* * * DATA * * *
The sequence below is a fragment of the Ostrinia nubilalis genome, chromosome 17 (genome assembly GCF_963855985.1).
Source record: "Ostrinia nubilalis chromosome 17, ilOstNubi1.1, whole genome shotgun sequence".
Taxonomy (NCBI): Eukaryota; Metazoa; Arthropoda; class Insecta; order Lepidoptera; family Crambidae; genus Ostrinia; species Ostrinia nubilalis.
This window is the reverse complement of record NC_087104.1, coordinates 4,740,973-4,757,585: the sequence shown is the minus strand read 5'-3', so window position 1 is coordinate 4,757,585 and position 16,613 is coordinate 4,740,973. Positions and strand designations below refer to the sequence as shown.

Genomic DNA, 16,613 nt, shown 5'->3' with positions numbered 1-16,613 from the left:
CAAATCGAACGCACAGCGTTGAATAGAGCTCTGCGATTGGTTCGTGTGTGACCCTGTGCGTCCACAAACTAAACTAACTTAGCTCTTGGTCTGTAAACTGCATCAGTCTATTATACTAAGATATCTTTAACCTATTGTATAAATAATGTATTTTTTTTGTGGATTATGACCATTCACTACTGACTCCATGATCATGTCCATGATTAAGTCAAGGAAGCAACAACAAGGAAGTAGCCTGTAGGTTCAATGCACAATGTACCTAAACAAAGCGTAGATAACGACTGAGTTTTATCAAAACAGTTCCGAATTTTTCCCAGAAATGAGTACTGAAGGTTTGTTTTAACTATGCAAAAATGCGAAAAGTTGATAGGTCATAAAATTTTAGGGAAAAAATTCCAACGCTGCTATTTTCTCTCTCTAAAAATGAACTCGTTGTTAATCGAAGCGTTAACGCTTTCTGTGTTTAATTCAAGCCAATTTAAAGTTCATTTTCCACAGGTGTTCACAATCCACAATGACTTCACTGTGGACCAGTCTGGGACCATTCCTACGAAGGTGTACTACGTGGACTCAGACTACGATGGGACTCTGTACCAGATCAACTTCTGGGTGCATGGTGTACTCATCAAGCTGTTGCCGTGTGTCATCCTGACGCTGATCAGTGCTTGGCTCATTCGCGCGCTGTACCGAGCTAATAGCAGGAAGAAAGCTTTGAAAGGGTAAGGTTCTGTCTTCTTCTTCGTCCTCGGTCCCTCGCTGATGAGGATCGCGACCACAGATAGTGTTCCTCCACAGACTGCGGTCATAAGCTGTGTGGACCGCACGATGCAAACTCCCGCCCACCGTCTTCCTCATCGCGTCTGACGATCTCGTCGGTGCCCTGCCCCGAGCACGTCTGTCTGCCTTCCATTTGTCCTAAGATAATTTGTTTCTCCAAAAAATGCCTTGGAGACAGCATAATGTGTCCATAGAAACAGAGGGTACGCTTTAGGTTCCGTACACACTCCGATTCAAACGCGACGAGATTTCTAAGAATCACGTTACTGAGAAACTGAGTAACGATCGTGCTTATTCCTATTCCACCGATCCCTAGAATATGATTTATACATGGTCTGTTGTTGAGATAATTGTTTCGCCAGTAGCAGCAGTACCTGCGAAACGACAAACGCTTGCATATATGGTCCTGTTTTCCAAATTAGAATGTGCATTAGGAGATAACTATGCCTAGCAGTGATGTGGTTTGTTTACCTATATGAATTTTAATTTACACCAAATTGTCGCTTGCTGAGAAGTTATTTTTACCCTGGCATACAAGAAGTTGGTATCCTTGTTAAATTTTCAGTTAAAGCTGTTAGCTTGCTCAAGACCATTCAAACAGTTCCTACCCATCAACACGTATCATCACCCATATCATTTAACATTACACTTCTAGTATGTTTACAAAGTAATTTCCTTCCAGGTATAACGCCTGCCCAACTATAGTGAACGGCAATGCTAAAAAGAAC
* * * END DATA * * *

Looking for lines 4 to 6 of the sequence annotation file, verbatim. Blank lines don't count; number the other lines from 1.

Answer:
This window is the reverse complement of record NC_087104.1, coordinates 4,740,973-4,757,585: the sequence shown is the minus strand read 5'-3', so window position 1 is coordinate 4,757,585 and position 16,613 is coordinate 4,740,973. Positions and strand designations below refer to the sequence as shown.

Genomic DNA, 16,613 nt, shown 5'->3' with positions numbered 1-16,613 from the left:
CAAATCGAACGCACAGCGTTGAATAGAGCTCTGCGATTGGTTCGTGTGTGACCCTGTGCGTCCACAAACTAAACTAACTTAGCTCTTGGTCTGTAAACTGCATCAGTCTATTATACTAAGATATCTTTAACCTATTGTATAAATAATGTATTTTTTTTGTGGATTATGACCATTCACTACTGACTCCATGATCATGTCCATGATTAAGTCAAGGAAGCAACAACAAGGAAGTAGCCTGTAGGTTCAATGCACAATGTACCTAAACAAAGCGTAGATAACGACTGAGTTTTATCAAAACAGTTCCGAATTTTTCCCAGAAATGAGTACTGAAGGTTTGTTTTAACTATGCAAAAATGCGAAAAGTTGATAGGTCATAAAATTTTAGGGAAAAAATTCCAACGCTGCTATTTTCTCTCTCTAAAAATGAACTCGTTGTTAATCGAAGCGTTAACGCTTTCTGTGTTTAATTCAAGCCAATTTAAAGTTCATTTTCCACAGGTGTTCACAATCCACAATGACTTCACTGTGGACCAGTCTGGGACCATTCCTACGAAGGTGTACTACGTGGACTCAGACTACGATGGGACTCTGTACCAGATCAACTTCTGGGTGCATGGTGTACTCATCAAGCTGTTGCCGTGTGTCATCCTGACGCTGATCAGTGCTTGGCTCATTCGCGCGCTGTACCGAGCTAATAGCAGGAAGAAAGCTTTGAAAGGGTAAGGTTCTGTCTTCTTCTTCGTCCTCGGTCCCTCGCTGATGAGGATCGCGACCACAGATAGTGTTCCTCCACAGACTGCGGTCATAAGCTGTGTGGACCGCACGATGCAAACTCCCGCCCACCGTCTTCCTCATCGCGTCTGACGATCTCGTCGGTGCCCTGCCCCGAGCACGTCTGTCTGCCTTCCATTTGTCCTAAGATAATTTGTTTCTCCAAAAAATGCCTTGGAGACAGCATAATGTGTCCATAGAAACAGAGGGTACGCTTTAGGTTCCGTACACACTCCGATTCAAACGCGACGAGATTTCTAAGAATCACGTTACTGAGAAACTGAGTAACGATCGTGCTTATTCCTATTCCACCGATCCCTAGAATATGATTTATACATGGTCTGTTGTTGAGATAATTGTTTCGCCAGTAGCAGCAGTACCTGCGAAACGACAAACGCTTGCATATATGGTCCTGTTTTCCAAATTAGAATGTGCATTAGGAGATAACTATGCCTAGCAGTGATGTGGTTTGTTTACCTATATGAATTTTAATTTACACCAAATTGTCGCTTGCTGAGAAGTTATTTTTACCCTGGCATACAAGAAGTTGGTATCCTTGTTAAATTTTCAGTTAAAGCTGTTAGCTTGCTCAAGACCATTCAAACAGTTCCTACCCATCAACACGTATCATCACCCATATCATTTAACATTACACTTCTAGTATGTTTACAAAGTAATTTCCTTCCAGGTATAACGCCTGCCCAACTATAGTGAACGGCAATGCTAAAAAGAAC